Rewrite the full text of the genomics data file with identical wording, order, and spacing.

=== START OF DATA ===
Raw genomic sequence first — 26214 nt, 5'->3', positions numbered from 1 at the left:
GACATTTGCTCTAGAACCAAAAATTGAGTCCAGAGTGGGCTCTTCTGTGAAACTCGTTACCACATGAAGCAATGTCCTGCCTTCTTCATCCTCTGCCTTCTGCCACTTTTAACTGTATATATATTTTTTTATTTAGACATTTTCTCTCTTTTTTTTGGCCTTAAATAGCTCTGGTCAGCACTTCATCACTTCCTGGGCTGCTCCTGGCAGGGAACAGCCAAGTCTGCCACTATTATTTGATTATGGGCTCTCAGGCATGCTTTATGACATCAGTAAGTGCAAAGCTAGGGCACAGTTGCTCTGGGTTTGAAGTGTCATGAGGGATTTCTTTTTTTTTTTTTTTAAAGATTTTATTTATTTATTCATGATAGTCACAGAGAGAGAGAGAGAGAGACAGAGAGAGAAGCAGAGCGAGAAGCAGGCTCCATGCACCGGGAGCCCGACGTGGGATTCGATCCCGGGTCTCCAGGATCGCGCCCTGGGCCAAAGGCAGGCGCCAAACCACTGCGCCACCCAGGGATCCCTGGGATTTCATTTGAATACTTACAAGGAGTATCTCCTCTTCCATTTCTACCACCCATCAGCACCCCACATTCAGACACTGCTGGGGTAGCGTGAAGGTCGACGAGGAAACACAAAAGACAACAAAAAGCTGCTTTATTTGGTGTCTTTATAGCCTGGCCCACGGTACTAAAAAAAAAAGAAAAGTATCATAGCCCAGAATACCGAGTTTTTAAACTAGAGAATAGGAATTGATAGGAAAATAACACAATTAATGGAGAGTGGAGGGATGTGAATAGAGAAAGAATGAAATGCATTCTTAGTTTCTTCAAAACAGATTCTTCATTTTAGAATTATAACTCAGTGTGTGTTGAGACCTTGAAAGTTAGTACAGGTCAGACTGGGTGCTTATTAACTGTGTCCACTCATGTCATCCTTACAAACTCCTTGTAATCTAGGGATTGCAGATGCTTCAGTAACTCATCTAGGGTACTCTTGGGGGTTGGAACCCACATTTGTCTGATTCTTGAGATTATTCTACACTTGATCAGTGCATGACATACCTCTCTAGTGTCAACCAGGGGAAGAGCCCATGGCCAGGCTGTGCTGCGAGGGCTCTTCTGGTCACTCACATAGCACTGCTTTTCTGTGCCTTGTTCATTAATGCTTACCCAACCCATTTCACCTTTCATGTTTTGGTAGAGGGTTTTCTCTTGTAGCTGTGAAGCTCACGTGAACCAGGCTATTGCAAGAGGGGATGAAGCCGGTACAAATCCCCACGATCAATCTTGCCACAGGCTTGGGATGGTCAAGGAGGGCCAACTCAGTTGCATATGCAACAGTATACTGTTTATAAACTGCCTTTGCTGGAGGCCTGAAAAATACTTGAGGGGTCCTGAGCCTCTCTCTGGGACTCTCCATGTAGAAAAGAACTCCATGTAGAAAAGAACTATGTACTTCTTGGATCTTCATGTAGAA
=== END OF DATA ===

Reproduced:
Raw genomic sequence first — 26214 nt, 5'->3', positions numbered from 1 at the left:
GACATTTGCTCTAGAACCAAAAATTGAGTCCAGAGTGGGCTCTTCTGTGAAACTCGTTACCACATGAAGCAATGTCCTGCCTTCTTCATCCTCTGCCTTCTGCCACTTTTAACTGTATATATATTTTTTTATTTAGACATTTTCTCTCTTTTTTTTGGCCTTAAATAGCTCTGGTCAGCACTTCATCACTTCCTGGGCTGCTCCTGGCAGGGAACAGCCAAGTCTGCCACTATTATTTGATTATGGGCTCTCAGGCATGCTTTATGACATCAGTAAGTGCAAAGCTAGGGCACAGTTGCTCTGGGTTTGAAGTGTCATGAGGGATTTCTTTTTTTTTTTTTTTAAAGATTTTATTTATTTATTCATGATAGTCACAGAGAGAGAGAGAGAGAGACAGAGAGAGAAGCAGAGCGAGAAGCAGGCTCCATGCACCGGGAGCCCGACGTGGGATTCGATCCCGGGTCTCCAGGATCGCGCCCTGGGCCAAAGGCAGGCGCCAAACCACTGCGCCACCCAGGGATCCCTGGGATTTCATTTGAATACTTACAAGGAGTATCTCCTCTTCCATTTCTACCACCCATCAGCACCCCACATTCAGACACTGCTGGGGTAGCGTGAAGGTCGACGAGGAAACACAAAAGACAACAAAAAGCTGCTTTATTTGGTGTCTTTATAGCCTGGCCCACGGTACTAAAAAAAAAAGAAAAGTATCATAGCCCAGAATACCGAGTTTTTAAACTAGAGAATAGGAATTGATAGGAAAATAACACAATTAATGGAGAGTGGAGGGATGTGAATAGAGAAAGAATGAAATGCATTCTTAGTTTCTTCAAAACAGATTCTTCATTTTAGAATTATAACTCAGTGTGTGTTGAGACCTTGAAAGTTAGTACAGGTCAGACTGGGTGCTTATTAACTGTGTCCACTCATGTCATCCTTACAAACTCCTTGTAATCTAGGGATTGCAGATGCTTCAGTAACTCATCTAGGGTACTCTTGGGGGTTGGAACCCACATTTGTCTGATTCTTGAGATTATTCTACACTTGATCAGTGCATGACATACCTCTCTAGTGTCAACCAGGGGAAGAGCCCATGGCCAGGCTGTGCTGCGAGGGCTCTTCTGGTCACTCACATAGCACTGCTTTTCTGTGCCTTGTTCATTAATGCTTACCCAACCCATTTCACCTTTCATGTTTTGGTAGAGGGTTTTCTCTTGTAGCTGTGAAGCTCACGTGAACCAGGCTATTGCAAGAGGGGATGAAGCCGGTACAAATCCCCACGATCAATCTTGCCACAGGCTTGGGATGGTCAAGGAGGGCCAACTCAGTTGCATATGCAACAGTATACTGTTTATAAACTGCCTTTGCTGGAGGCCTGAAAAATACTTGAGGGGTCCTGAGCCTCTCTCTGGGACTCTCCATGTAGAAAAGAACTCCATGTAGAAAAGAACTATGTACTTCTTGGATCTTCATGTAGAA